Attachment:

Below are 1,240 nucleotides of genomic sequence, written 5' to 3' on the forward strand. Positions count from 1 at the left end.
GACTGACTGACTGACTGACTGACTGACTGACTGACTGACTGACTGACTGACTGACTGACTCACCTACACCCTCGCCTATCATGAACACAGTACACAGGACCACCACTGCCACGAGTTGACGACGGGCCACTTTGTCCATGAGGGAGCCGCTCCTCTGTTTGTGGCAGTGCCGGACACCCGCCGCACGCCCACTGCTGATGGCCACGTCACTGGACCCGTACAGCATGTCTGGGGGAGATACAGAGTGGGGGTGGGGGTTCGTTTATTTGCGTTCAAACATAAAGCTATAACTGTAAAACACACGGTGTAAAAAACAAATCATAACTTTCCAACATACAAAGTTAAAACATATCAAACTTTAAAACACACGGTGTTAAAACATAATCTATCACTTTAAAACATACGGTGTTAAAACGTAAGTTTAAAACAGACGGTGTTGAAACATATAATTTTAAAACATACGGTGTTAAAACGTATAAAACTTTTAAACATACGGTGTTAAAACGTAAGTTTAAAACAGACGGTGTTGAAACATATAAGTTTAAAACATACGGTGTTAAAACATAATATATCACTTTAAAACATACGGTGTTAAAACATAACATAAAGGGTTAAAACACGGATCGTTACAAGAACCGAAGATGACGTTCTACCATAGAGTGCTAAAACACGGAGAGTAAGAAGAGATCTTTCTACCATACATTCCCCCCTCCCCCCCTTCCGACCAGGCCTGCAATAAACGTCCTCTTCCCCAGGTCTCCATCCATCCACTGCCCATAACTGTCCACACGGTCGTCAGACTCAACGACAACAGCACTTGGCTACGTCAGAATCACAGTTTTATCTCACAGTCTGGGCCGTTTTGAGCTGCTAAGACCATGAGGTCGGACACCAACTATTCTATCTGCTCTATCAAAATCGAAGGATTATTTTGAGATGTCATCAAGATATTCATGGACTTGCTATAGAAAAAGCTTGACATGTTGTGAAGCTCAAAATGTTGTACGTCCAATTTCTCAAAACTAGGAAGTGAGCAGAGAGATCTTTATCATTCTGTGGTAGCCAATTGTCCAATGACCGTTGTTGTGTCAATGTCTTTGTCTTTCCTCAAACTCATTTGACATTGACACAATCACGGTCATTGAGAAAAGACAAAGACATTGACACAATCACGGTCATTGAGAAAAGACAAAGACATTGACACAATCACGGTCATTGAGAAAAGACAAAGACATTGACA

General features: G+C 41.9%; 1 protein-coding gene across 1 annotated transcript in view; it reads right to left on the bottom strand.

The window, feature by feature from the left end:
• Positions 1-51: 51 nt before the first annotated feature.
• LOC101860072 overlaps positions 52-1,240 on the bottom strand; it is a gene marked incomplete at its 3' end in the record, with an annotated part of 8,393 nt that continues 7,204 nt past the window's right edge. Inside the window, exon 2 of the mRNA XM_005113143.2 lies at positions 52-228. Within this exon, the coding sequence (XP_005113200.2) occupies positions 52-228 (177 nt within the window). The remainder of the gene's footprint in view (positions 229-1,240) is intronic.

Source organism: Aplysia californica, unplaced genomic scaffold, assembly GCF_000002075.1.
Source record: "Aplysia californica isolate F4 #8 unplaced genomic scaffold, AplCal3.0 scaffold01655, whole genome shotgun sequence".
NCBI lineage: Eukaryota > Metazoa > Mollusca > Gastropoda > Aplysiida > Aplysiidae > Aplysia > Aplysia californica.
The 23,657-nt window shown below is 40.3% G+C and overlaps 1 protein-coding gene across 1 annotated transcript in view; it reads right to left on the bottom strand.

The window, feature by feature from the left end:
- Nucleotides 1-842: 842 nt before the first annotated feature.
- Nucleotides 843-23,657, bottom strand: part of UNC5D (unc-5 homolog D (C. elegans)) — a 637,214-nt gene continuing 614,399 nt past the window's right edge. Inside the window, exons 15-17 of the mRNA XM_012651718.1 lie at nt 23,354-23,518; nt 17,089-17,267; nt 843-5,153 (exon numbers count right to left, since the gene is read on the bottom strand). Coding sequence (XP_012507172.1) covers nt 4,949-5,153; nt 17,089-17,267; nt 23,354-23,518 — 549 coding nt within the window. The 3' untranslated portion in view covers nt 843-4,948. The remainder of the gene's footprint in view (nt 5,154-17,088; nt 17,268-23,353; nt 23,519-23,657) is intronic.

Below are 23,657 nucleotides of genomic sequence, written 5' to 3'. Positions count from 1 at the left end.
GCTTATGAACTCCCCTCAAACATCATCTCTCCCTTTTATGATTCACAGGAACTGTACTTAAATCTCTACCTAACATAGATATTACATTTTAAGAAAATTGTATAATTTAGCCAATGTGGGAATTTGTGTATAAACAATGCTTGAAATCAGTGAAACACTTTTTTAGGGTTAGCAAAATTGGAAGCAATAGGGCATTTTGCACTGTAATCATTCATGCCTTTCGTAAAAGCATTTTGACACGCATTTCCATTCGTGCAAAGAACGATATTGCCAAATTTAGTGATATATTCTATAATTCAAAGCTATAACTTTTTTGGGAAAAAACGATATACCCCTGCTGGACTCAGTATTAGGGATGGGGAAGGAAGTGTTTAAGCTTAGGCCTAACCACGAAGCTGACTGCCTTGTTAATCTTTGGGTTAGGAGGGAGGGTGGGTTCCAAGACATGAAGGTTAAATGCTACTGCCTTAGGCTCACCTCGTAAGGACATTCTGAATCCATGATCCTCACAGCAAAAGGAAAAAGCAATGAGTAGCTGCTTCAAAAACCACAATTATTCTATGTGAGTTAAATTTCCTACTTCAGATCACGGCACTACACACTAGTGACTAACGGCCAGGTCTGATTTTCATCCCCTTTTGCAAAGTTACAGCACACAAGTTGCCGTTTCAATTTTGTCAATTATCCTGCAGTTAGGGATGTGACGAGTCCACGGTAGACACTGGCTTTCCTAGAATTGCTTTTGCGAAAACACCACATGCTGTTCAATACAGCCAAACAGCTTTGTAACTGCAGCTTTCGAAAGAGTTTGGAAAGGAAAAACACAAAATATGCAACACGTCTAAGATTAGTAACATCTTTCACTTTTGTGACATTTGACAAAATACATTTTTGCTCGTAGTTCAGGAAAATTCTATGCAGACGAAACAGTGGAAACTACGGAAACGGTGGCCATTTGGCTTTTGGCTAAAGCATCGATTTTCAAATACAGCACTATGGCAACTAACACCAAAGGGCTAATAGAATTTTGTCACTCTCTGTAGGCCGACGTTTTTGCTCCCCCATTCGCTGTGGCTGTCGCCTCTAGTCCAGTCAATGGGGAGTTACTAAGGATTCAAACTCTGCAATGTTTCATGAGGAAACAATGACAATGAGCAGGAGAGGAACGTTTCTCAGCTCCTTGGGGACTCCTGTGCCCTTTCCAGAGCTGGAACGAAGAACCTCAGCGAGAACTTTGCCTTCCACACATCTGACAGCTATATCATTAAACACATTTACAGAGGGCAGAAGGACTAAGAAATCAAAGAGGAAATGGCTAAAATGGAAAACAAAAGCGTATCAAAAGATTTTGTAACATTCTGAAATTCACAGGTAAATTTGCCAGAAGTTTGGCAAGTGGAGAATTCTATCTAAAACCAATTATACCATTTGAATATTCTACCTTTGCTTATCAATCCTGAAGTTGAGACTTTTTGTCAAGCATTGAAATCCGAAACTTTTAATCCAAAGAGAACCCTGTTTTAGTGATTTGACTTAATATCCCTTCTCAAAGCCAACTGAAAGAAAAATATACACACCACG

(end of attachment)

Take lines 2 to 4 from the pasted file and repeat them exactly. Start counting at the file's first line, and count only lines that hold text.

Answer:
GACTGACTGACTGACTGACTGACTGACTGACTGACTGACTGACTGACTGACTGACTGACTCACCTACACCCTCGCCTATCATGAACACAGTACACAGGACCACCACTGCCACGAGTTGACGACGGGCCACTTTGTCCATGAGGGAGCCGCTCCTCTGTTTGTGGCAGTGCCGGACACCCGCCGCACGCCCACTGCTGATGGCCACGTCACTGGACCCGTACAGCATGTCTGGGGGAGATACAGAGTGGGGGTGGGGGTTCGTTTATTTGCGTTCAAACATAAAGCTATAACTGTAAAACACACGGTGTAAAAAACAAATCATAACTTTCCAACATACAAAGTTAAAACATATCAAACTTTAAAACACACGGTGTTAAAACATAATCTATCACTTTAAAACATACGGTGTTAAAACGTAAGTTTAAAACAGACGGTGTTGAAACATATAATTTTAAAACATACGGTGTTAAAACGTATAAAACTTTTAAACATACGGTGTTAAAACGTAAGTTTAAAACAGACGGTGTTGAAACATATAAGTTTAAAACATACGGTGTTAAAACATAATATATCACTTTAAAACATACGGTGTTAAAACATAACATAAAGGGTTAAAACACGGATCGTTACAAGAACCGAAGATGACGTTCTACCATAGAGTGCTAAAACACGGAGAGTAAGAAGAGATCTTTCTACCATACATTCCCCCCTCCCCCCCTTCCGACCAGGCCTGCAATAAACGTCCTCTTCCCCAGGTCTCCATCCATCCACTGCCCATAACTGTCCACACGGTCGTCAGACTCAACGACAACAGCACTTGGCTACGTCAGAATCACAGTTTTATCTCACAGTCTGGGCCGTTTTGAGCTGCTAAGACCATGAGGTCGGACACCAACTATTCTATCTGCTCTATCAAAATCGAAGGATTATTTTGAGATGTCATCAAGATATTCATGGACTTGCTATAGAAAAAGCTTGACATGTTGTGAAGCTCAAAATGTTGTACGTCCAATTTCTCAAAACTAGGAAGTGAGCAGAGAGATCTTTATCATTCTGTGGTAGCCAATTGTCCAATGACCGTTGTTGTGTCAATGTCTTTGTCTTTCCTCAAACTCATTTGACATTGACACAATCACGGTCATTGAGAAAAGACAAAGACATTGACACAATCACGGTCATTGAGAAAAGACAAAGACATTGACACAATCACGGTCATTGAGAAAAGACAAAGACATTGACA

General features: G+C 41.9%; 1 protein-coding gene across 1 annotated transcript in view; it reads right to left on the bottom strand.

The window, feature by feature from the left end: